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Transcript
Slide 1
8—Information Processing
•
•
•
•
•
•
The Information-Processing Approach
Attention
Memory
Thinking
Metacognition
Summary
McGraw-Hill
© 2007 The McGraw-Hill Companies, Inc. All rights reserved..
The Information-Processing
Approach
• The Information-Processing Approach to
Development
– The information-processing approach focuses on how
children process information about their world.
– The approach analyzes how children manipulate
information, monitor it, and create strategies for
handling it.
McGraw-Hill
© 2007 The McGraw-Hill Companies, Inc. All rights reserved..
The Information-Processing
Approach
• The Information-Processing Approach
(continued)
– Effective information processing involves attention,
memory, and thinking.
– The flow of information takes many routes, processes
may overlap, and they do not always occur in the same
direction.
– A computer metaphor can help to understand the
process and the limitations, although children’s
cognitive development results from their ability to
overcome processing limitations.
McGraw-Hill
© 2007 The McGraw-Hill Companies, Inc. All rights reserved..
The Information-Processing
Approach
A Basic, Simplified Model of Information
Processing
• Refer to Figure 8.1
McGraw-Hill
© 2007 The McGraw-Hill Companies, Inc. All rights reserved..
The Information-Processing
Approach
• Cognitive Resources: Capacity and Speed
of Processing Information
– Developmental changes in information processing are
influenced by increases in capacity and speed of
processing, or cognitive resources.
• Increase in capacity improves processing of
information.
• Reaction-time tasks are used to assess processing
speed.
• Speed improves throughout childhood and
adolescence.
McGraw-Hill
© 2007 The McGraw-Hill Companies, Inc. All rights reserved..
The Information-Processing
Approach
• Mechanisms of Change
– Robert Siegler (1998) described three mechanisms that
work together to create changes in children’s cognitive
skills:
• Encoding: The process by which information gets
into memory.
• Automaticity: The ability to process information
with little or no effort.
• Strategy construction: The creation of new
procedures for processing information.
McGraw-Hill
© 2007 The McGraw-Hill Companies, Inc. All rights reserved..
The Information-Processing
Approach
• Mechanisms of Change (continued)
– Children’s information is characterized by selfmodification: Children learn to use what they have
learned in previous circumstances to adapt their
responses to new situations.
• Metacognition: Cognition about cognition, or
“knowing about knowing.”
• Siegler: Children play an active role in their
cognitive development.
McGraw-Hill
© 2007 The McGraw-Hill Companies, Inc. All rights reserved..
The Information-Processing
Approach
• Comparison with Piaget’s Theory—Like Piaget:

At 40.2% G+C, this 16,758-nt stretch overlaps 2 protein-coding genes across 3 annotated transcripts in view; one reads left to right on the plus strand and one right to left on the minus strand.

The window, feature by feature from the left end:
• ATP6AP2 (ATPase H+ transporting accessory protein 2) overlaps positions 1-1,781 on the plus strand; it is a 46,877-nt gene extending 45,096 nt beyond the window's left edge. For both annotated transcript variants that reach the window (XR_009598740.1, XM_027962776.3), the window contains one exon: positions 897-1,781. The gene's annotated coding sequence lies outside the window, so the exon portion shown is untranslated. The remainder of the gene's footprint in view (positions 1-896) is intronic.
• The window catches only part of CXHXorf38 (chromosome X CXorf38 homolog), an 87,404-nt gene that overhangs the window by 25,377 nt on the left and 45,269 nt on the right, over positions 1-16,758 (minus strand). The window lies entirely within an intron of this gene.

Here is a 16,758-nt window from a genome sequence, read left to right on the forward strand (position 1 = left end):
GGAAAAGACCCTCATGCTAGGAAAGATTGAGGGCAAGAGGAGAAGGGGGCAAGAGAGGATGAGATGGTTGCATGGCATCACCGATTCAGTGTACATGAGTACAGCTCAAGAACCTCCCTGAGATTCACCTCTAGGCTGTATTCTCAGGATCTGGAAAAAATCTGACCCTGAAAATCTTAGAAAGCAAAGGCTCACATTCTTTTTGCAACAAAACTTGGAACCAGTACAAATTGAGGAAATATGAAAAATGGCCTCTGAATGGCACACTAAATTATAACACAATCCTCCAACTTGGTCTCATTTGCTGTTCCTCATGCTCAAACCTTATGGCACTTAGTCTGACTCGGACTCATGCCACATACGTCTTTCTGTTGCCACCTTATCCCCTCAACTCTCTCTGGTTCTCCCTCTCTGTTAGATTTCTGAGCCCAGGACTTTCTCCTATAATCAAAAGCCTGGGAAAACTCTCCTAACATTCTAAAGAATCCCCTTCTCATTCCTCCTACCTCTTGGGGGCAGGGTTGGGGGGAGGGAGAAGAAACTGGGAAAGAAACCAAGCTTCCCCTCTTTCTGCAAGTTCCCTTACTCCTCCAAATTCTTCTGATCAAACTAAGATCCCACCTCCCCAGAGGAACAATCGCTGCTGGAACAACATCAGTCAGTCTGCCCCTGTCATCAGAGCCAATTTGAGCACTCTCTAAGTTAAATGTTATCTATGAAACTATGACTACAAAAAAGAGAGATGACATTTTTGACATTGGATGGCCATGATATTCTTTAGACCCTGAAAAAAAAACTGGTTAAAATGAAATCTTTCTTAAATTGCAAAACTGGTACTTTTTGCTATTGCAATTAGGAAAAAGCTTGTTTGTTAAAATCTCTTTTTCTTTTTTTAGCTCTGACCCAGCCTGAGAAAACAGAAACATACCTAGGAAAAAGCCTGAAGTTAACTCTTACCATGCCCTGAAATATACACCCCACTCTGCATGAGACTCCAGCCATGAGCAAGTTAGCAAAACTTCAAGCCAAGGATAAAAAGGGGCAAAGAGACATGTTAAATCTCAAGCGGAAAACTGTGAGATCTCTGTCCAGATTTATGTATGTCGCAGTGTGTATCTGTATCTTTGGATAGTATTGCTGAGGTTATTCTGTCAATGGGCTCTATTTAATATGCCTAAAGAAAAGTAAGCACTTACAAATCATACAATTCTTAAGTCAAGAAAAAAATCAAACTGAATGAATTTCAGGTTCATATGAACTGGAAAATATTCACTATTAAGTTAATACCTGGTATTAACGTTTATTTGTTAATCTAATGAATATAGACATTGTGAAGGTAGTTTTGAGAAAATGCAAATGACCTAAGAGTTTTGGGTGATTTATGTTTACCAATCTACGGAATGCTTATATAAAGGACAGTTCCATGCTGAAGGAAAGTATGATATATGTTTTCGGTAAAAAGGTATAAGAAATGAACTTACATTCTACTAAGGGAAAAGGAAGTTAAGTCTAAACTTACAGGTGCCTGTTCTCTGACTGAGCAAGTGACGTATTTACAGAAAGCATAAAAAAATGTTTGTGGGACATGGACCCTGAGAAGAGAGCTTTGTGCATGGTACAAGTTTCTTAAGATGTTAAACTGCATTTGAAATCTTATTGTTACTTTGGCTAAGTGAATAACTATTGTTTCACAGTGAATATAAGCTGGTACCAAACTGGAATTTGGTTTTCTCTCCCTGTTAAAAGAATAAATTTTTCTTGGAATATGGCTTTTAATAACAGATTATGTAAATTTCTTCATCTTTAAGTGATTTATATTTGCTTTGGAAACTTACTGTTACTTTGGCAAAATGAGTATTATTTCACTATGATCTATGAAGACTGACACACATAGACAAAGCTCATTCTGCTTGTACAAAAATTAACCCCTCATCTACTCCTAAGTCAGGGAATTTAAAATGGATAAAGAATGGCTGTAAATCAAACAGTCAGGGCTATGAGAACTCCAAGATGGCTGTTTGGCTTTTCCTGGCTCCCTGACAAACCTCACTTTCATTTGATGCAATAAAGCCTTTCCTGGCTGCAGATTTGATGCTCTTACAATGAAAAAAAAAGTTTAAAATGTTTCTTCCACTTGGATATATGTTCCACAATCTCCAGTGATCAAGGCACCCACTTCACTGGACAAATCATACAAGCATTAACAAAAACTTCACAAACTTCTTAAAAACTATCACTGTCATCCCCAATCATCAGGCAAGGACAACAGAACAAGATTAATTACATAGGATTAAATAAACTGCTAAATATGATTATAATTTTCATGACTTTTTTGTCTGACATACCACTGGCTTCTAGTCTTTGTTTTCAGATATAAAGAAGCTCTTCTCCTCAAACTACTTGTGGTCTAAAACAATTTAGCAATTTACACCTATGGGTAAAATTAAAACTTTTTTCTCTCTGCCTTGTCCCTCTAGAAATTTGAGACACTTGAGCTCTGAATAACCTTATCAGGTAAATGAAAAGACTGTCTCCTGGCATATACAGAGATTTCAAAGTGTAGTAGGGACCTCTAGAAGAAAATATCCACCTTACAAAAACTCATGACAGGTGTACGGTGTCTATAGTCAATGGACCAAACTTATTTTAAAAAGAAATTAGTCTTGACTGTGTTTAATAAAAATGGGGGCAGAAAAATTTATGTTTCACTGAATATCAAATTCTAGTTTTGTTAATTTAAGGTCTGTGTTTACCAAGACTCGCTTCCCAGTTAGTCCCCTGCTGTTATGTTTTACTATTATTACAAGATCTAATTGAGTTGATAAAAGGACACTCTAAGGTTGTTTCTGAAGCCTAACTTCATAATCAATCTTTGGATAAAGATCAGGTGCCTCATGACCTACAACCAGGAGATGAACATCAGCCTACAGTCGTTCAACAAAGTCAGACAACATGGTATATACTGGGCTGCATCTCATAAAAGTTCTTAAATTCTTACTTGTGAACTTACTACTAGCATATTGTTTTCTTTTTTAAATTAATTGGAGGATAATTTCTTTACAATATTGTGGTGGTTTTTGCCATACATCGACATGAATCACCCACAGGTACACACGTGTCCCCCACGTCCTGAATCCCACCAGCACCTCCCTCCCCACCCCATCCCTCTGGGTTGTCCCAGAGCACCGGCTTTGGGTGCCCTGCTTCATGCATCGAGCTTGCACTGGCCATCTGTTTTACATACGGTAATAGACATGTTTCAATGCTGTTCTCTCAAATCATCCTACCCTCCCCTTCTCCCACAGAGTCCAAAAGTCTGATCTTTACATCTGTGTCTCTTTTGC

– Some information-processing psychologists are
constructivist and see children as directing their own
cognitive development.
– Information-processing psychologists describe ways
in which children do and do not understand
important concepts at different points in life and
explain how more advanced understanding grows
out of less advanced concepts.
– Information-processing psychologists emphasize
the impact that existing understanding has on the
ability to acquire new understanding.
McGraw-Hill
© 2007 The McGraw-Hill Companies, Inc. All rights reserved..
The Information-Processing
Approach
• Comparison with Piaget’s Theory—Unlike
Piaget:
– Information-processing developmentalists view
development as a gradually increasing capacity for
processing information, which allows children to
acquire increasingly complex knowledge and skills,
rather than knowledge occurring abruptly in distinct
stages.
– Focuses on more precise analysis of change and on the
contributions of ongoing cognitive activity.
McGraw-Hill
© 2007 The McGraw-Hill Companies, Inc. All rights reserved..
Review and Reflect: Learning
Goal 1
• Explain the information-processing
approach
– Review
• What is the information-processing approach to
development?
• How do capacity and processing speed change
developmentally?
• What are three important mechanisms of change
involved in information processing?
• How can the information-processing approach be
compared to Piaget’s theory?
McGraw-Hill
© 2007 The McGraw-Hill Companies, Inc. All rights reserved..
Review and Reflect: Learning
Goal 1
– Reflect
• In terms of ability to learn, are there similarities
between how children process information and how
a computer does? What might be some differences
in the way that children and computers process
information?
McGraw-Hill
© 2007 The McGraw-Hill Companies, Inc. All rights reserved..
Attention
• What Is Attention?
– Attention: The focusing of mental resources.
• It improves cognitive processing for many tasks.
McGraw-Hill
© 2007 The McGraw-Hill Companies, Inc. All rights reserved..
Attention
• What Is Attention? (continued)
– Attention is allocated in different ways:
• Sustained attention (vigilance): The state of
readiness to detect and respond to small changes
occurring at random times in the environment.
• Selective attention: Focusing on a specific relevant
aspect of experience while ignoring those that are
irrelevant.
• Divided attention: Concentrating on more than one
activity at the same time.
McGraw-Hill
© 2007 The McGraw-Hill Companies, Inc. All rights reserved..
Attention
• Infancy
– Newborns can pay attention to a contour; older infants
scan patterns more thoroughly.